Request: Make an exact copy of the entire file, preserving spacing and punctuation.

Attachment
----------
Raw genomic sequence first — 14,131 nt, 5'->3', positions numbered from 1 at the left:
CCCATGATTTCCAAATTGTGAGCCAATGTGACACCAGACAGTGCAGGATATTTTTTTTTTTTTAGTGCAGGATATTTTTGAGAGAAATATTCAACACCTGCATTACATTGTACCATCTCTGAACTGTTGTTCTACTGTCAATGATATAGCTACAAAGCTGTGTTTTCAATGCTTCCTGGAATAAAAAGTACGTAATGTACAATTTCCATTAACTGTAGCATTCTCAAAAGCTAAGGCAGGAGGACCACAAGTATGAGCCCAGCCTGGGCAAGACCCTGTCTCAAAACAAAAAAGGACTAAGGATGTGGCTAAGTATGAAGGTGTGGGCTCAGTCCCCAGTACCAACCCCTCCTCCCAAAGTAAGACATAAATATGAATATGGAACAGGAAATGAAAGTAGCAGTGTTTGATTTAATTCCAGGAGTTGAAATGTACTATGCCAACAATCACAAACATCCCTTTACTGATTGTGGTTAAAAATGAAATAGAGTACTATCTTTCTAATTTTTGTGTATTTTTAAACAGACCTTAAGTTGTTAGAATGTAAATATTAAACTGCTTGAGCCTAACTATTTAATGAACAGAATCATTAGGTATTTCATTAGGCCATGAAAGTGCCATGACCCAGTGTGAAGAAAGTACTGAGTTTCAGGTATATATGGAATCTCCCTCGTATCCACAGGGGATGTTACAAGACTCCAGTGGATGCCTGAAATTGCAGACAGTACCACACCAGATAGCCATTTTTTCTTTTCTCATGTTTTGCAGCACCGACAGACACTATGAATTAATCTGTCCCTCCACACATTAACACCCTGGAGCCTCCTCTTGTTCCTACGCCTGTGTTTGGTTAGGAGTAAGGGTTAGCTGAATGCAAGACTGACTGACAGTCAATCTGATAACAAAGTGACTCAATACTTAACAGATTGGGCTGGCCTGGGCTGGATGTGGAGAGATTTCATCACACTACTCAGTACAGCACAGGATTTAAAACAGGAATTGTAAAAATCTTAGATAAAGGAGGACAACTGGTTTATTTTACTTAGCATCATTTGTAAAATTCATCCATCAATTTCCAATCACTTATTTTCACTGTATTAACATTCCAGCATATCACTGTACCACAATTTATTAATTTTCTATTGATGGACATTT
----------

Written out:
Raw genomic sequence first — 14,131 nt, 5'->3', positions numbered from 1 at the left:
CCCATGATTTCCAAATTGTGAGCCAATGTGACACCAGACAGTGCAGGATATTTTTTTTTTTTTAGTGCAGGATATTTTTGAGAGAAATATTCAACACCTGCATTACATTGTACCATCTCTGAACTGTTGTTCTACTGTCAATGATATAGCTACAAAGCTGTGTTTTCAATGCTTCCTGGAATAAAAAGTACGTAATGTACAATTTCCATTAACTGTAGCATTCTCAAAAGCTAAGGCAGGAGGACCACAAGTATGAGCCCAGCCTGGGCAAGACCCTGTCTCAAAACAAAAAAGGACTAAGGATGTGGCTAAGTATGAAGGTGTGGGCTCAGTCCCCAGTACCAACCCCTCCTCCCAAAGTAAGACATAAATATGAATATGGAACAGGAAATGAAAGTAGCAGTGTTTGATTTAATTCCAGGAGTTGAAATGTACTATGCCAACAATCACAAACATCCCTTTACTGATTGTGGTTAAAAATGAAATAGAGTACTATCTTTCTAATTTTTGTGTATTTTTAAACAGACCTTAAGTTGTTAGAATGTAAATATTAAACTGCTTGAGCCTAACTATTTAATGAACAGAATCATTAGGTATTTCATTAGGCCATGAAAGTGCCATGACCCAGTGTGAAGAAAGTACTGAGTTTCAGGTATATATGGAATCTCCCTCGTATCCACAGGGGATGTTACAAGACTCCAGTGGATGCCTGAAATTGCAGACAGTACCACACCAGATAGCCATTTTTTCTTTTCTCATGTTTTGCAGCACCGACAGACACTATGAATTAATCTGTCCCTCCACACATTAACACCCTGGAGCCTCCTCTTGTTCCTACGCCTGTGTTTGGTTAGGAGTAAGGGTTAGCTGAATGCAAGACTGACTGACAGTCAATCTGATAACAAAGTGACTCAATACTTAACAGATTGGGCTGGCCTGGGCTGGATGTGGAGAGATTTCATCACACTACTCAGTACAGCACAGGATTTAAAACAGGAATTGTAAAAATCTTAGATAAAGGAGGACAACTGGTTTATTTTACTTAGCATCATTTGTAAAATTCATCCATCAATTTCCAATCACTTATTTTCACTGTATTAACATTCCAGCATATCACTGTACCACAATTTATTAATTTTCTATTGATGGACATTT